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Last Updated: 04/08/13

Nurses Trained to Do Presurgery Hypnosis for Breast Cancer Patients

Cancer Training Branch

Nurse anesthetists in two different hospital settings are being trained to perform a brief hypnosis intervention for breast cancer patients just prior to surgery. In an earlier clinical study*, the technique had been shown to reduce pain, nausea, and fatigue in a sample of 200 breast cancer surgical patients. The benefits of hypnosis also resulted in a cost savings for the institution of $772 per patient.

“Based on those findings, we asked ourselves, how do we get this beneficial technique out to more people beyond the academic medicine setting?” noted Principal Investigator Guy H. Montgomery, Ph.D., associate professor and director of the Integrative Behavioral Medicine Program at Mount Sinai School of Medicine in New York City. “We thought one way would be by working with nurses. They’re in the clinical setting and directly involved in symptom control and management, so they are a good way to get this to patients in the ‘real world’.”

Funded by an NCI Cancer Education grant,** Dr. Montgomery and his colleagues are conducting and evaluating a research dissemination program to train more than 25 nurses at Mt. Sinai Medical Center – a private research and teaching hospital – and also at Kings County Hospital, a public hospital in Brooklyn. “We believe that it is important to disseminate information on this kind of intervention so it is not just being offered to patients coming to private hospitals like Mt. Sinai. We’re also trying to get it out there to public hospital patients, as well,” he noted.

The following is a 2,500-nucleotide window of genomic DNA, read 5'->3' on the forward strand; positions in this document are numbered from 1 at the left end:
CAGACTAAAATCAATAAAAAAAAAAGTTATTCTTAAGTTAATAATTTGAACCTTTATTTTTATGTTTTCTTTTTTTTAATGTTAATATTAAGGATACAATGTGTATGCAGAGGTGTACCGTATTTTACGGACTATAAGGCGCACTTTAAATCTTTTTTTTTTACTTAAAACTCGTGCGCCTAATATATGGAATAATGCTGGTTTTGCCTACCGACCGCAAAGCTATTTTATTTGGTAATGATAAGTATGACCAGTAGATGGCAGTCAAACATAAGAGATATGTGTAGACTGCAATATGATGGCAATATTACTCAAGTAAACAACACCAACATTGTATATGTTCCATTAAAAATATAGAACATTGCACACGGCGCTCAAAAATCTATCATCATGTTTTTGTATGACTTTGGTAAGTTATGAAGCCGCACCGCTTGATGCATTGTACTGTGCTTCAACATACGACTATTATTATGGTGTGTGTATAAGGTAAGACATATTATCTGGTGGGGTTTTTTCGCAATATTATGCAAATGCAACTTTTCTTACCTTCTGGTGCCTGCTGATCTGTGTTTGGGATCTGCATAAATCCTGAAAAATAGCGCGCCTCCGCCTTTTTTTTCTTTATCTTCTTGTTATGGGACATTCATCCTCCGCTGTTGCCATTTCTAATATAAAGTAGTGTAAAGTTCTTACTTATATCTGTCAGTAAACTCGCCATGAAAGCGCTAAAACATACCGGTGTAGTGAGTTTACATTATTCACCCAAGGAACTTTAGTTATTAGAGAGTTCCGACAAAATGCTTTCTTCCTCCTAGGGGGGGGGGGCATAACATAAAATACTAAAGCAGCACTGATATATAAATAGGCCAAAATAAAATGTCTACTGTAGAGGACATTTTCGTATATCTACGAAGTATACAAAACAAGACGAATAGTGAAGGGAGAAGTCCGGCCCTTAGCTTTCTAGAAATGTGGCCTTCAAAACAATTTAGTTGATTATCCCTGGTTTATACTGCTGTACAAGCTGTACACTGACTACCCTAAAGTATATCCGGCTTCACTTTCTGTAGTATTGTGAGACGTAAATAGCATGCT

The nurses receive four training sessions on the 15-minute hypnosis technique, using role play and feedback. They are also provided with journal articles, information about hypnosis, and data on its effectiveness in the clinical setting. “They love doing the intervention,” Dr. Montgomery reported. “It’s been a learning curve for us in finding out how can we fit the training program into nurses’ busy schedules and make sure that people get the information they need.”

Over the next three years, the researchers will study the impact of the hypnosis intervention on patient outcomes and institutional costs. “It’s a simple intervention that people can easily adopt and that can potentially have large benefits, both for the patients in symptom reduction and for institutions and society at large,” Dr. Montgomery said.

*Montgomery GH, Bovbjerg DH, Schnur JB, David D, Goldfarb A, Weltz CR, Schechter C, Graff-Zivin J, Tatrow K, Price DD, Silverstein JH. A randomized clinical trial of a brief hypnosis intervention to control side effects in breast surgery patients. Journal of the National Cancer Institute, September 5, 2007; 99(17):1304-12. Epub August 28, 2007.

**Grant Number: 5R25CA129094-02